VT students launch experimental 3D printer on NASA rocket ship from Wallops Island

Courtesy of Virginia Tech
Courtesy of Virginia Tech (Copyright by WSLS - All rights reserved)

BLACKSBURG (WSLS 10) -  How would a 3-D printer work in the microgravity of suborbital space after surviving a jarring ride 100 miles above the earth?

A group of Virginia Tech College of Engineering students hope to have an answer after a launch at NASA's Wallops Flight Facility

Ever the Hokies, the student designed, built and tested machine will 3-D print a plastic Virginia Tech "VT" logo. In space.

Courtesy of Virginia Tech
Courtesy of Virginia Tech

According to Virginia Tech, the experiment will fly aboard a 900-pound NASA two-stage Terrier-Improved Malemute suborbital sounding rocket, as part of the Colorado Space Grant Consortium's national RockSat-X program that puts university-led experiments into suborbital space.

Virginia Tech says they are one of seven universities to participate in the launch from Wallops Island, Virginia, that was set for 6 a.m. Tuesday, August 11. Backup launch dates have been scheduled August 12 to 14.

The space agency will live Stream the launch at its UStream webpage

According to Virginia tech, the use of a 3-D printer in space is not new. A 3-D printer is on the International Space Station. But this will be the first time such a printer will be used on an unmanned rocket during flight, said Virginia Tech RockSat-X team leader Sebastian Welsh of Chadds Ford, Pennsylvania, and senior in the Department of Computer Science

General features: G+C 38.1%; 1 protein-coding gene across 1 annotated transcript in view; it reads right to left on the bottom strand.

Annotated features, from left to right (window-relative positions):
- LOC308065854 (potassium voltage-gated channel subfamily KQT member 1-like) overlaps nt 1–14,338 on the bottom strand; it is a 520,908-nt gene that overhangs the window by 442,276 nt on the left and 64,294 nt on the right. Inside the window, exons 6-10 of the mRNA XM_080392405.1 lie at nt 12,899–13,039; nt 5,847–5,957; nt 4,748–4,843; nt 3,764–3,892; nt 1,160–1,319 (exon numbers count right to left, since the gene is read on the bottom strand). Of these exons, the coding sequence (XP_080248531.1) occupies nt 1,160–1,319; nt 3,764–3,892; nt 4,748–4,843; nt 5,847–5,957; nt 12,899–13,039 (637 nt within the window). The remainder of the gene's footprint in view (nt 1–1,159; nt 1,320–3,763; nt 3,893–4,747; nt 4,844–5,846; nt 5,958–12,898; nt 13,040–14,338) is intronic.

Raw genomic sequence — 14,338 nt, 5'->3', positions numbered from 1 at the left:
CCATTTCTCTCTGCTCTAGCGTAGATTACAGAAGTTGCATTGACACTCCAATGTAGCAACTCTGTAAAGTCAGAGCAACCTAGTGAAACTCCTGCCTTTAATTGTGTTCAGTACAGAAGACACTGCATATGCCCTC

The student-led project started one year ago under the direction of Kevin Shinpaugh, an adjunct faculty member with aerospace and ocean engineering.

The rocket will spend three minutes in microgravity, in which time the printer created by the students will use hot-melted plastic at 400 degrees to print its Hokie "VT" logo.

The printer already has been tested by NASA for durability, said Shinpaugh. NASA has what amounts to a massive version of a paint can shaker that you'd find at any home repair store for mixing paints. The device can mimic the violent shaking of a rocket launch.

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